Eight years ago, then-Fairfax chairman Dean Wills invited me to his home to ask me to think about the future of his company’s broadsheet newspapers. They didn't listen then, and they're not listening now.
Eight years ago, then-Fairfax chairman Dean Wills invited me to his sprawling Sydney home to ask me to think about the future of his company’s broadsheet newspapers. Spend a month or two, he proposed, write a report and present it to the board.
These were the first words I wrote in that 33-page report:
"Almost every time a company fails or stumbles, industry experts saw the fall coming before the board. The board is often the last to know that its company has serious problems."
The Fairfax board of 2004 took that prediction (from Back to The Drawing Board
by Colin Carter and Jay Lorsch) to heart. After listening to my prognosis that the company faced a potential collapse of its traditional business model -- I sketched out what I described as a "catastrophe scenario" under which The Sydney Morning Herald
and The Age
would lose much of their classified advertising in coming years -- the Fairfax board studiously ignored my plea to implement overlapping strategies as "insurance" against that possibility.
One director, in particular, became quite agitated about what I was saying. "I don't ever want anyone coming into this boardroom again," he told his colleagues as he held up a copy of one of Fairfax's hefty Saturday papers, "and telling us that people will buy houses or cars, or look for jobs, without this
". He then dropped the lump of newsprint onto the boardroom table with a thud.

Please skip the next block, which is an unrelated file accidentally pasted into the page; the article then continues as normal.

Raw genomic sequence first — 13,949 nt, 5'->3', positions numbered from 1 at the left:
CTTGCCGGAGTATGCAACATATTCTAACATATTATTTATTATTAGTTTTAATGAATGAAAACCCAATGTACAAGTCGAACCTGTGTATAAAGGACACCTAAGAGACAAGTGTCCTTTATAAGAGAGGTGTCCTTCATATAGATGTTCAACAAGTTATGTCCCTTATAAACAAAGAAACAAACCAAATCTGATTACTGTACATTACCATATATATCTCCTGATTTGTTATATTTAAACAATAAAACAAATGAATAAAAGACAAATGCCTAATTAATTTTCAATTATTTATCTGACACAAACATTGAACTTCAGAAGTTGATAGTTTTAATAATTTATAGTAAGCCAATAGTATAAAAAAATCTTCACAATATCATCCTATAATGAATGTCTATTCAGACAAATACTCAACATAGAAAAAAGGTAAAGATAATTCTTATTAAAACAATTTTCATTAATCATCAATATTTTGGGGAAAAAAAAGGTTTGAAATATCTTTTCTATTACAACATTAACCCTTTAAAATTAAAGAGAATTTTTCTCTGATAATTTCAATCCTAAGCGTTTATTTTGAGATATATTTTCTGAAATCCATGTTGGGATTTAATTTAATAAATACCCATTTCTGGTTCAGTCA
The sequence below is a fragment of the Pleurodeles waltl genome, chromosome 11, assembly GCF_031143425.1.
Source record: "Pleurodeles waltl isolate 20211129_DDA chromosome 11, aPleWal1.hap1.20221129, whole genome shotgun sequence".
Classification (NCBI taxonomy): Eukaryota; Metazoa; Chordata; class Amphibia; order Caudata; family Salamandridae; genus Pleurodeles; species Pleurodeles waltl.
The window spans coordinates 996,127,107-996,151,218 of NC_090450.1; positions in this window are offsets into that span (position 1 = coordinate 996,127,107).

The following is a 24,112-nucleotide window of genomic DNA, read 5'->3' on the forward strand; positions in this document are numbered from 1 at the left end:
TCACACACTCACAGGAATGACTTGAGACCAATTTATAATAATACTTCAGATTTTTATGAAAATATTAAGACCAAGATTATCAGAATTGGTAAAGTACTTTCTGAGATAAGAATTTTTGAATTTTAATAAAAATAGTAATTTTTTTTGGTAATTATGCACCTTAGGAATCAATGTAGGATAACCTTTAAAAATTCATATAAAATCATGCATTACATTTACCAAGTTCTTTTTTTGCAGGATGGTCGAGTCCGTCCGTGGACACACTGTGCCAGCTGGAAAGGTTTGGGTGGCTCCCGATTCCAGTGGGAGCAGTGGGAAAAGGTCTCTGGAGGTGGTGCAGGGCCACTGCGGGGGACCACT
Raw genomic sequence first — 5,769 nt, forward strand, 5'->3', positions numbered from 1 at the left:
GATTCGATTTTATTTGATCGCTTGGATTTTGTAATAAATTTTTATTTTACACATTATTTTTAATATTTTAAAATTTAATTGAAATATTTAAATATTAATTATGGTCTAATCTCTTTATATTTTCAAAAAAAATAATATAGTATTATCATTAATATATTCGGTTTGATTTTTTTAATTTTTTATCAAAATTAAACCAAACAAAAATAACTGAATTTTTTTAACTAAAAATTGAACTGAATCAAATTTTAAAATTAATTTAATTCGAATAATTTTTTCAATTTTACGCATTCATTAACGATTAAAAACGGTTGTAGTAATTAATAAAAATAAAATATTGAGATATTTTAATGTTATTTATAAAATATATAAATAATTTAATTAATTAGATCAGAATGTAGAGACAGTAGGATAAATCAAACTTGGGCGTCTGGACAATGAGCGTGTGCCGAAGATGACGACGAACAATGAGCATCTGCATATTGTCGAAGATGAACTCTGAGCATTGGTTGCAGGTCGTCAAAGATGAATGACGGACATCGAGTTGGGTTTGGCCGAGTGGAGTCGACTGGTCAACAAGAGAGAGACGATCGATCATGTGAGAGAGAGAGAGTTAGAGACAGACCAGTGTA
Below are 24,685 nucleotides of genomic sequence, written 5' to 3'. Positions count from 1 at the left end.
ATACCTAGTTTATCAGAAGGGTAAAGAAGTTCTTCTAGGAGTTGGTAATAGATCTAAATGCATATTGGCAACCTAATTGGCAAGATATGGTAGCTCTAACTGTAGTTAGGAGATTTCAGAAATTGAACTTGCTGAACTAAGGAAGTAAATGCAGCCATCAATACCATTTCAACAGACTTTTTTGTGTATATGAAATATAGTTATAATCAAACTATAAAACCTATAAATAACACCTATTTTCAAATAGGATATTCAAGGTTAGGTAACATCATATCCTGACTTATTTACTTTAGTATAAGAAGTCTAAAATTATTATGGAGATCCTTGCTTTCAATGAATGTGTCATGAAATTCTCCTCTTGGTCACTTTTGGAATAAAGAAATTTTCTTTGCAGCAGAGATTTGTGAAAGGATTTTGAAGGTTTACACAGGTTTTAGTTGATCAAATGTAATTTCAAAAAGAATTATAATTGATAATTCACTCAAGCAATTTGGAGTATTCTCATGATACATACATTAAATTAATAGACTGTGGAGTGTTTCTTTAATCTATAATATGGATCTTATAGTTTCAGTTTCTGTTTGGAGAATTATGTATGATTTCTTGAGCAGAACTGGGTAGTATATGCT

That board member was Roger Corbett, now the chairman of Fairfax. He spent 40 years as a retailer, never worked in media or journalism, holds a handful of shares in Fairfax, and was paid $412,000 last year by the company. On the day he was appointed Fairfax chairman in 2009, Corbett presented a glowing picture of the way his company was handling its task. "The decisions taken in the last few years by management and the board have, I believe, put Fairfax in a position which is envied by media companies around the world," he said.
I describe Fairfax as "his" company because, in the absence of a proprietor or dominant shareholder, the chairman of Fairfax is, in effect, its Rupert Murdoch. Without any substantial shareholders who understand the company’s industry, the Fairfax chairman has the sweeping powers of a Lord Beaverbrook or William Randolph Hearst.
But unlike a Beaverbrook, Hearst or Murdoch, Roger Corbett is a functionary. He has no skin in the game, no background in the industry, and no financial or apparent legal accountability for his incompetence.
When Corbett leaves the board – which will almost certainly be sooner than he had anticipated – how much culpability will he hold for ruining two of the most valuable institutions in Australian democracy? What restitution is available to shareholders who were buying Fairfax stock at $1.73 on the day Corbett became chairman?
And even more poignantly, what restitution is available to the consumers of quality journalism when they realise that the person chiefly responsible for its demise deliberately ignored years of advice from many experts who understood the industry he knew nothing about?
Three years ago, just as Roger Corbett was proudly taking the helm of an organisation "envied by media companies around the world", a new book was published. Written by Jim Collins, well known for his deep studies of how companies work, How The Mighty Fall
describes the five stages of the decline of once-successful companies:
- Stage 1: Hubris born of success
- Stage 2: Undisciplined pursuit of more
- Stage 3: Denial of risk and peril
- Stage 4: Grasping for salvation
- Stage 5: Capitulation to irrelevance or death.
Under its current chairman, Fairfax Media took less than three years to move briskly from Stage 3 to Stage 4. And if there’s one certainty about the future of the company, it is that the current chairman and board won't be hanging around to preside over Stage 5.